Substantial additional material in "Making and Describing New Boundaries" section;
Multiple small revisons elsewhere.
Boundary Descriptions
22 Nov 2015 - Boundary Problems
Boundaries: The Essentials
Replace, where appropropriate, the words "define" and "definition" and their derivatives with the words "describe" and "description" and their derivatives.
Increase by four lines of text the strapline, or subheading, at the top of the page:
Land Registry does not define property boundaries
but is required by law to show a general line of the boundary
and is required by regulations to use an Ordnance Survey map on which to do so.
That Ordnance Survey map is prevented by law from
ascertaining, altering, or affecting property boundaries.

Boundaries: The Essentials
22 Nov 2015 - Boundary Problems
Agreed and Determined Boundaries:
Update photograph of survey instrument.
Added text "To overcome this limitation, Land Registry will accept determined boundary applications that are based on Ordnance Survey's National Grid coordinates."
and altered text "In spite of the above limitation, determined Determined boundaries have a lot of potential ..." near to end of page.
Agreed and Determined Boundaries
18 Jun 2015 - Boundary Problems
Additional Frequently Asked Questions:
Buying a house: How do I check the boundaries?
Buying a house: Searches reveal some of the land is unregistered.
Buying a house: Searches reveal the vendor is adversely possessing some of the land.
Frequently Asked Questions
08 Mar 2015 - Boundary Problems
Revisions to:
Title Plans show only general boundaries;
What does a title plan show?;
General Boundaries at Road Frontages;
all on the page:
Land Registry's Title Plans
REMOVED Content
REPLACEMENT Content
ADDED Content
31 Jan 2015 - present page (site home)
Add new PDF paper to FREE DOWNLOADS area - "10 Things About Boundaries Every Landowner Should Know"
07 Jan 2015 - present page (site home)
Replace banner with "GOT A QUESTION ABOUT YOUR BOUNDARY FENCE?"
25 Apr 2014 - Boundary Problems
Numerous small improvements to the text, and addition of section titled "Common shortcomings in boundary descriptions", affecting pages:
Boundary Definitions of Registered and Unregistered Land
Common shortcomings in boundary descriptions

There was a time when property boundaries in England were described using the metes and bounds system. I have seen the system still in use in parts of Scotland. The metes and bounds system fell out of use when vendors sold building plots that were not yet demarcated on the ground but would later be fenced by the purchaser: thus there was nothing physical for the vendor to describe.

1.   Thus, the first common shortcoming in boundary descriptions is a failure to describe what physical features mark the boundaries. If the conveyance plan (or the transfer plan) shows that the boundary follows a linnear feature, and if there is no description of what that line on the plan represents, then you will not know whether, for example, the boundary is related to the hedge that you see there now or whether the line on the plan was referring to a fence that once marked the boundary but was left to rot away after the hedge was later planted. If the hedge had been planted at any distance up to 3 feet (0.9 m) away from fence, then the distance is too small for you to discern from a 1:2500 scale plan whether the line is or is not consistent with the centre of the hedge that you now see. A simple description - even if only the single word fence (or hedge, as appropriate) was used to annotate the line on the plan then we would be so much wiser as to what to look for as the boundary feature.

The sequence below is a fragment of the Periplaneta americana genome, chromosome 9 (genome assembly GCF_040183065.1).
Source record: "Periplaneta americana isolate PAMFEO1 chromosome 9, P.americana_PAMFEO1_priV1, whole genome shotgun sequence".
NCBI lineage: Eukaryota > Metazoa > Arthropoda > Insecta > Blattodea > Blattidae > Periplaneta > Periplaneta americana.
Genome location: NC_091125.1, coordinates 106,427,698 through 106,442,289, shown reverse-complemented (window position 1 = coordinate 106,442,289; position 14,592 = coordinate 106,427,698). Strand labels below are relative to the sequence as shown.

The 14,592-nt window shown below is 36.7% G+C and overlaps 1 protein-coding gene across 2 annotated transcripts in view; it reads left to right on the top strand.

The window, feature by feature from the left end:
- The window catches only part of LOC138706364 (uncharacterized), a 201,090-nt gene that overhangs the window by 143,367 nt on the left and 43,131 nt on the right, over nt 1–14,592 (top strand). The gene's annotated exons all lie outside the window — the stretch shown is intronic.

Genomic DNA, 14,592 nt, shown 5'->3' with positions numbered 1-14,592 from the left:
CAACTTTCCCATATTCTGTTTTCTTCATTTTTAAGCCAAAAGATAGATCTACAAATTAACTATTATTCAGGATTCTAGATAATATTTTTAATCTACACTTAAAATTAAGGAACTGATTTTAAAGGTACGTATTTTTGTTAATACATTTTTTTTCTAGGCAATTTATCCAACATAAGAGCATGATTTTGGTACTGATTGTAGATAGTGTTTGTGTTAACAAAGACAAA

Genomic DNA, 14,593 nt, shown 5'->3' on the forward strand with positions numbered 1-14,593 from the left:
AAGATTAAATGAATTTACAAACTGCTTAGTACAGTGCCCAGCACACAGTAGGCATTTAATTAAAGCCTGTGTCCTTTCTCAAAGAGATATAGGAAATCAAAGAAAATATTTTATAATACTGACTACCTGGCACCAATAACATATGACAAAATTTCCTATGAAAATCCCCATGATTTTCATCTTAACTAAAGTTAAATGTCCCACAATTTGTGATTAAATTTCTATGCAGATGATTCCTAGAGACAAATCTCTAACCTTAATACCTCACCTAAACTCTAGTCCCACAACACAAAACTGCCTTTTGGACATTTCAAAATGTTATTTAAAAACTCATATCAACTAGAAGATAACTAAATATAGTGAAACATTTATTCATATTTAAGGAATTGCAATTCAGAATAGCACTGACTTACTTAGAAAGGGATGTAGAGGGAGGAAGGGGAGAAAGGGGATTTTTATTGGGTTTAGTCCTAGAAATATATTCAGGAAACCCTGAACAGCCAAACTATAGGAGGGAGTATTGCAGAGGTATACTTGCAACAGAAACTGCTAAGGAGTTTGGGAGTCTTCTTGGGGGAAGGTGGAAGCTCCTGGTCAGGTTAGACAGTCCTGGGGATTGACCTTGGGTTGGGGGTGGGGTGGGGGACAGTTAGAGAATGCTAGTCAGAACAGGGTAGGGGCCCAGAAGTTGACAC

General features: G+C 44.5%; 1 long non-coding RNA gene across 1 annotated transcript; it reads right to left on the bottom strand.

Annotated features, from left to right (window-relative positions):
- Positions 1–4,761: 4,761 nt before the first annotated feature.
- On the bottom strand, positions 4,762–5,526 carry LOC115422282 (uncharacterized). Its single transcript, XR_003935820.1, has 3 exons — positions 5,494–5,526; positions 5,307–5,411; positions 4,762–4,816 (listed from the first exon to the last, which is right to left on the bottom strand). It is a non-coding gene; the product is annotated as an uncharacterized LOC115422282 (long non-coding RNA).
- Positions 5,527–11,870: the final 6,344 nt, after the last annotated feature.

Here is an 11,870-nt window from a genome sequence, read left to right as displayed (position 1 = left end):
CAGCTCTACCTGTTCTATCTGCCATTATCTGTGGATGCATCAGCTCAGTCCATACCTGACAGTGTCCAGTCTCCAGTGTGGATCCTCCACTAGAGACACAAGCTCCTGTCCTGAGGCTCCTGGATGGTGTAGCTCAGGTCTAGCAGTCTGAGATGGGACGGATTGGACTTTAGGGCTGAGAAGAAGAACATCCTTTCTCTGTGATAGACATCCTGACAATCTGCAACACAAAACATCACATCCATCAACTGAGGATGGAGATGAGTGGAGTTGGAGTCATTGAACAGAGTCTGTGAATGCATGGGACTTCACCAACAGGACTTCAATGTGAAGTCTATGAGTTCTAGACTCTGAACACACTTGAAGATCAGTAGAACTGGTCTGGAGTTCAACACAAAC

2.   The second common shortcoming in boundary descriptions is the use of an Ordnance Survey map as a means of describing property boundaries. Whilst it is convenient to blame the decline in boundary descriptions upon the sale of undemarcated building plots, the decline started earlier than that when vendors discovered that Ordnance Survey's large scale maps, which started to become available in the 1840's, made a convenient base map for the description of properties offered for sale. Obviously, those vendors had not read Section 12 of the Ordnance Survey Act 1841. If so then they surely would not have used, for the purpose of describing property boundaries, a map that is prohibited in law from showing property boundaries.

In the 1840's Ordnance Survey maps were the last word in accuracy: from today's perspective they lack the accuracy needed to describe the exact position of a boundary. Ordnance Survey is more than 200 years old and its mapping accuracy has improved over time, yet in an interview published in the March 2014 edition of Modus (the monthly journal of the Royal Institution of Chartered Surveyors) Dr Vanessa Lawrence the Director General of Ordnance Survey is quoted as saying: "Our topogrpahical information is accurate to within 40 cm ..." This is surely still not accurate enough to adequately describe the exact line of a property boundary.